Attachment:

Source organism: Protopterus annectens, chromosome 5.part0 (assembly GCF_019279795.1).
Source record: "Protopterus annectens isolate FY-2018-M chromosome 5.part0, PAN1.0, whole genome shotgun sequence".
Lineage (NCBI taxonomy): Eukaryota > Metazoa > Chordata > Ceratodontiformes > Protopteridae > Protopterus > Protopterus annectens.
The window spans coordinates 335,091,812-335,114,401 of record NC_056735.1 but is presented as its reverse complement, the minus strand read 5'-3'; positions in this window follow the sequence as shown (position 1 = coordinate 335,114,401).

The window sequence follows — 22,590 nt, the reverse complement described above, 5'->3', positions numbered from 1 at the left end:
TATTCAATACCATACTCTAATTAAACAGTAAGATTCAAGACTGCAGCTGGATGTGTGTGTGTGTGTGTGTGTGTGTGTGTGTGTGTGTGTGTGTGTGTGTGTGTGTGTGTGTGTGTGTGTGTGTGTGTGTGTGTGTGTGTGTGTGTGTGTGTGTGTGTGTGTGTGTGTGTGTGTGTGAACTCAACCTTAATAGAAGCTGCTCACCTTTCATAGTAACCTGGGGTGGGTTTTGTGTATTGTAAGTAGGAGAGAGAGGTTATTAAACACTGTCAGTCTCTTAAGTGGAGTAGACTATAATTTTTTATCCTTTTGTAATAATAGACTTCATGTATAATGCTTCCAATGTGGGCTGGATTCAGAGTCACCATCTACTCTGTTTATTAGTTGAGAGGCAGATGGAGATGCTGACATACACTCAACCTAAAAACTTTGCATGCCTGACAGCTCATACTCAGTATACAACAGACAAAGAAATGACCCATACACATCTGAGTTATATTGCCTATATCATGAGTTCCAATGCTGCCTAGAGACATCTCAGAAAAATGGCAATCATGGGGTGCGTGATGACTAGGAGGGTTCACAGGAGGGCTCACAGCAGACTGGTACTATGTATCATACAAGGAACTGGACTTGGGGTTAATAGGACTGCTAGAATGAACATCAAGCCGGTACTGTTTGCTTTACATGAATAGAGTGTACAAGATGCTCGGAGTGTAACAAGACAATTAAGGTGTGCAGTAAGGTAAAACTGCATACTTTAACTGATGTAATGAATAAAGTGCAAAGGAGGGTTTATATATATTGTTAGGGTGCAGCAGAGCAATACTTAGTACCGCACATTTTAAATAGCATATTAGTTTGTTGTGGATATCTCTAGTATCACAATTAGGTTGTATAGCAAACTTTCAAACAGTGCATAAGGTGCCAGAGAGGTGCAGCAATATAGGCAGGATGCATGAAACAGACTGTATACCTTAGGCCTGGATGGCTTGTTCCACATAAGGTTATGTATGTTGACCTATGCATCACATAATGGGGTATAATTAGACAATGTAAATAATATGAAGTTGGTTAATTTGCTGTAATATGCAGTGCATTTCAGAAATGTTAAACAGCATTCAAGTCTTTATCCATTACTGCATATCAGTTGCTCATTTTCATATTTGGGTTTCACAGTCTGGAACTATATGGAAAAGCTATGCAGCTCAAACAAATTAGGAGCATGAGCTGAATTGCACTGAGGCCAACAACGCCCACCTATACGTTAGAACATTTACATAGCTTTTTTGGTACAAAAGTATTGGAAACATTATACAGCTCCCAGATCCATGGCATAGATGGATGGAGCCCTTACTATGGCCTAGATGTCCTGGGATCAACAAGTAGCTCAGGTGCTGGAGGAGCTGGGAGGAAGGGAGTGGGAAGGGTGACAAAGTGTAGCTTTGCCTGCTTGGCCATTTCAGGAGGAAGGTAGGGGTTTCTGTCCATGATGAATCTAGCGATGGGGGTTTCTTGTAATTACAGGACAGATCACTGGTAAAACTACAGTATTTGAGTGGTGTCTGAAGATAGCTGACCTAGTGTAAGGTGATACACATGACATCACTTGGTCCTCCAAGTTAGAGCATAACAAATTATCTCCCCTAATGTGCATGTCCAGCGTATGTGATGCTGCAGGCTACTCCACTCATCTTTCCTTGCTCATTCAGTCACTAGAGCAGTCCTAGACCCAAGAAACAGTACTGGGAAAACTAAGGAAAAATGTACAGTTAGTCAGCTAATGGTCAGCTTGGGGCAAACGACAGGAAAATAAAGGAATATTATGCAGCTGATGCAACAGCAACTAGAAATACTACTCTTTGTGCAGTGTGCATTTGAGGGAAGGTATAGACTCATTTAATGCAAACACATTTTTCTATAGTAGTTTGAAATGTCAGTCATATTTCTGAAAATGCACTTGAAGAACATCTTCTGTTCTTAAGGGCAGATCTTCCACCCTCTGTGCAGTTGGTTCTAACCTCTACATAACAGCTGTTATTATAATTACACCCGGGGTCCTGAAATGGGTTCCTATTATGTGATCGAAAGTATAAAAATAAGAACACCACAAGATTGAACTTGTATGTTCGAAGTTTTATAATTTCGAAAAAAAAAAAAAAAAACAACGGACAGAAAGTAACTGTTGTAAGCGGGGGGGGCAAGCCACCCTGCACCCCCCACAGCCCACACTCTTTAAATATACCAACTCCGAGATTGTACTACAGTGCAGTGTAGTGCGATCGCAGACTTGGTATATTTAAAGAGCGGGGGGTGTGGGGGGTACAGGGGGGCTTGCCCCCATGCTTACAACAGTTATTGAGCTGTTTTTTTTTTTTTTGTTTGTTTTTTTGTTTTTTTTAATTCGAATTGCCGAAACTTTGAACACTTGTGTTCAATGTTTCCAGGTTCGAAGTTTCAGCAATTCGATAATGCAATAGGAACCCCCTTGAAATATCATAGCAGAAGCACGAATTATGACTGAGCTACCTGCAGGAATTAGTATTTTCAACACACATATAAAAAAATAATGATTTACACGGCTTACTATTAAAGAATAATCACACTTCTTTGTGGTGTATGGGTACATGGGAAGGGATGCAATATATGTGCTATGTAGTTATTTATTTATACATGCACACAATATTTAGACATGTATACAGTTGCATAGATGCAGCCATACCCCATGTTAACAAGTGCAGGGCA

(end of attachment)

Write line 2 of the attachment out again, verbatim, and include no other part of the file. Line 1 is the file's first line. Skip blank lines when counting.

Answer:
Source record: "Protopterus annectens isolate FY-2018-M chromosome 5.part0, PAN1.0, whole genome shotgun sequence".